My online presence is most of the times a reflection of what is going on in my life. I started using social media as a way to connect with my friends and family, without any marketing agenda. I’ve also used social media to recover from and cope with some of the most difficult phases of my life. I’ve never expressed an interest in becoming an influencer or to become an Internet sensation or a trendy personality. During one of my merriest time in college, I created a lot of visual content that was engaging and aesthetically pleasing. There are times when I look back and think that I could have kept that energy up, but once that happy period of life wrapped itself up, I felt lost and with no will to continue being myself. I was torn apart and I couldn’t find solace in a lot of my passions for a long time. After a whole year, I started restoring that energy and willingness, but the market and the rules on social media had changed by the time my heart, mind, and body were doing fine. At this time, especially during these last months, clouts and likes play a major role and have the incredible capability to change your expectations. The number of micro-bloggers has escalated exponentially, expanding the chances to users from all over the world to create businesses and establish themselves as brands and online personalities. The global currency that is most requested and easily comprehended is fame, linked to numbers, likes, and views. But is this the goal, the mean, the way to gain fame? And what do you do once you have it? These questions keep coming back to me because as a writer I could use a bigger platform and reach more voices, but… do I really need that? For some people no, for some jobs yes… So what should I do? Is fame the answer and the currency I should look for, even if I don’t want to?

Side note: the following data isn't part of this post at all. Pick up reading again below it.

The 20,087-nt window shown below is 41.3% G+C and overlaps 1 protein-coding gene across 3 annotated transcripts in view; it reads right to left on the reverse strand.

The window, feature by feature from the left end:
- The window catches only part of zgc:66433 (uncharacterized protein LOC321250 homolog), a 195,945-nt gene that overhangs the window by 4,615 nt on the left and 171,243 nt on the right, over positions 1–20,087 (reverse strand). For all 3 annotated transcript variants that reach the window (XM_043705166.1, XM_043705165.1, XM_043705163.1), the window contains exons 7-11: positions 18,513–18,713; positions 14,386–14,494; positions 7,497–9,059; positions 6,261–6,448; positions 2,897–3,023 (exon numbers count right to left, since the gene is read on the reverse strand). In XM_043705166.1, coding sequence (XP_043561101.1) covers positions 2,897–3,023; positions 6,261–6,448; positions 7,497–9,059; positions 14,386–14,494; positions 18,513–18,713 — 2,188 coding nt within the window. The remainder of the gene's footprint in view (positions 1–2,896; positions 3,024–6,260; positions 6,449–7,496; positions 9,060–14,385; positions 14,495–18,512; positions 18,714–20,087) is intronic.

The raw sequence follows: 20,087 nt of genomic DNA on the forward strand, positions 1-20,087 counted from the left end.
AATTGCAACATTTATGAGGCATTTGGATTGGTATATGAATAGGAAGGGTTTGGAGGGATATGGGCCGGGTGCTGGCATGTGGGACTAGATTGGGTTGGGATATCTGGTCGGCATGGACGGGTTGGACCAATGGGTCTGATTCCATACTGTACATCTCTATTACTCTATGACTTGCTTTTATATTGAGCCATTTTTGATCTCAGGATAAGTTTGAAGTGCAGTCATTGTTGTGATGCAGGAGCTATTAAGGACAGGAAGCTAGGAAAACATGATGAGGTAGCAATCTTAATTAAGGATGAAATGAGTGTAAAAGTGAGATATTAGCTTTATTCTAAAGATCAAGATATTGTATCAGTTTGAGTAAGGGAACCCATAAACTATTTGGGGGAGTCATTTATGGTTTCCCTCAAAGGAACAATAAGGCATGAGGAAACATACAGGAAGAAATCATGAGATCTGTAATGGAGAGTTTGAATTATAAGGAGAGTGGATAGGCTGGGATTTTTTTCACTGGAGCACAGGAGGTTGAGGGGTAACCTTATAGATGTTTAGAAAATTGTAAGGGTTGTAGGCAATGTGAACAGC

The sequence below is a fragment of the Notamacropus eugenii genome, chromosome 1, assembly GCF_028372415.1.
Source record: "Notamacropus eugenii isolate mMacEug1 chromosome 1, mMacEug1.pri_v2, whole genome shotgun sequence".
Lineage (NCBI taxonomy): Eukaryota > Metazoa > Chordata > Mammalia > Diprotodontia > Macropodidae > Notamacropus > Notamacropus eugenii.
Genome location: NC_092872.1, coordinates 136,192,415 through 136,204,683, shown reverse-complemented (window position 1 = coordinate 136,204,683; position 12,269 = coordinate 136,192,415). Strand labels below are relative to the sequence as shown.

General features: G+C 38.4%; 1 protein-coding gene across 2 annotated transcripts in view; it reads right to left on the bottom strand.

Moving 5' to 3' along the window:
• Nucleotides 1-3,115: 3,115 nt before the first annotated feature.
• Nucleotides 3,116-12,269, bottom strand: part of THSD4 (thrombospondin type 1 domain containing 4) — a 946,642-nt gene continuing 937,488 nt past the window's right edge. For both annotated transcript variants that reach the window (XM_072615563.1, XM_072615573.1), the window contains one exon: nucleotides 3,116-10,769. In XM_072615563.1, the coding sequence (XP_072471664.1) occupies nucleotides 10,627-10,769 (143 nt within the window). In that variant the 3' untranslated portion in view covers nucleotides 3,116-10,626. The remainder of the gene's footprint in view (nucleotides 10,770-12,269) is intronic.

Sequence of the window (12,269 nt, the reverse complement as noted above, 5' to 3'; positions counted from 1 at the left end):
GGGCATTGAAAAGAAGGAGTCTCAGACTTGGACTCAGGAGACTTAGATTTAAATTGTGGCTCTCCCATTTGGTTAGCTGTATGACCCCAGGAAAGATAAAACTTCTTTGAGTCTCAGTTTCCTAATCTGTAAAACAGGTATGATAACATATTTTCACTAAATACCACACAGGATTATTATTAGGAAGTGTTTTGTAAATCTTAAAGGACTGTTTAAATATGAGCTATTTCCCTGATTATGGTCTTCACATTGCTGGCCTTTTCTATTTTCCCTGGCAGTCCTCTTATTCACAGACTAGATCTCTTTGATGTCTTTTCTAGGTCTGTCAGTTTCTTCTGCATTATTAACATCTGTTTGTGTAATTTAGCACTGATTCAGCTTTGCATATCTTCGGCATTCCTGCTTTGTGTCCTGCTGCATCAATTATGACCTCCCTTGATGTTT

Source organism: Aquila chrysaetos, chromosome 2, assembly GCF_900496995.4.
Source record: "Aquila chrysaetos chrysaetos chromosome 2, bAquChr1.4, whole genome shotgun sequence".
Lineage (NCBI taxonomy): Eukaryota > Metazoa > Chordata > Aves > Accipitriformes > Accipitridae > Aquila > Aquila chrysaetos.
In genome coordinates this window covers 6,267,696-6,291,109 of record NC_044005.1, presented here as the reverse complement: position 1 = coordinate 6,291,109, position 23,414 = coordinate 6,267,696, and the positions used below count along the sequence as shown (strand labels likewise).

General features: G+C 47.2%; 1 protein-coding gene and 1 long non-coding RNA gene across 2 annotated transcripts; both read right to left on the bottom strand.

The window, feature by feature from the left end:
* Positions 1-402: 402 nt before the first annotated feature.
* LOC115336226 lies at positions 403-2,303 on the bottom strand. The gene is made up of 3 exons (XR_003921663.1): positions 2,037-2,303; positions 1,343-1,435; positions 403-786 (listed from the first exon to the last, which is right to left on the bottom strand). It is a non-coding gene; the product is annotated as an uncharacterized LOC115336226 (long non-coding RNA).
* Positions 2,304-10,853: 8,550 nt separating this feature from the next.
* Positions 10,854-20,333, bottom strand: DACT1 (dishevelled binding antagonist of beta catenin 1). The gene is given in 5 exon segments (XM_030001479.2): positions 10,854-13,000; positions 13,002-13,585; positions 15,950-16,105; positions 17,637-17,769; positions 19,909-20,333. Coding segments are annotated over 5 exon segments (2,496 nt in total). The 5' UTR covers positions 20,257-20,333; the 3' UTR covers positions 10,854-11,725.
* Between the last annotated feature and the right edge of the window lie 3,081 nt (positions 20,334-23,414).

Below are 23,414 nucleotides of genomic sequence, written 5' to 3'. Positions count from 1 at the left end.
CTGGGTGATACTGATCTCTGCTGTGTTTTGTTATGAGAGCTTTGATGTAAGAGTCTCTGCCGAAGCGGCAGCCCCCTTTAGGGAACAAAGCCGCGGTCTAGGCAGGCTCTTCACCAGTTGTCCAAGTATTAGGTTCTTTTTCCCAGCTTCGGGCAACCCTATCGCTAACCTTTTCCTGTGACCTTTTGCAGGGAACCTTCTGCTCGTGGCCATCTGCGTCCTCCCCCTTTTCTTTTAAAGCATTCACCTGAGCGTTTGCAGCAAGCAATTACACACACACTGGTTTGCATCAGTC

Excuse my story time, but I think it was low-key needed!

From a personal point of view, I would like to be famous. I won’t lie: being recognized for your words, storytelling, and civic engagement in both the fashion and media industry would be an amazing and much-appreciated step to achieve. Despite the perks and the amenities that I might be able to get from this status, I wouldn’t want to be empty in my purpose and its ultimate goal. My dream to be a bridge among communities and speak up for the underrepresented are allocated at the core of my mission. I see fame as an opportunity. I just want to channel and find these opportunities and turn them into something meaningful, for others and myself. How beautiful it would be to wake up every morning and do what you really want to do while being at service to the public in your own area of expertise? This is the only comfort zone I aspire to be stuck in.

I have questions for y’all:

Music artists

  • Why do you create music for?

Journalists

  • Why do you write what you write?

Performers

  • Why do you like acting?

Entrepreneurs and others

Depending on the industry and audience you’re working with, your purpose might be multilateral, so I’m giving you different questions you can think an answer for:

Do you want to give employment to those you’re serving to?

Do you want to build a legacy with your name?

How do you want to create a name and be at service of others?

Beijos,

the curly flower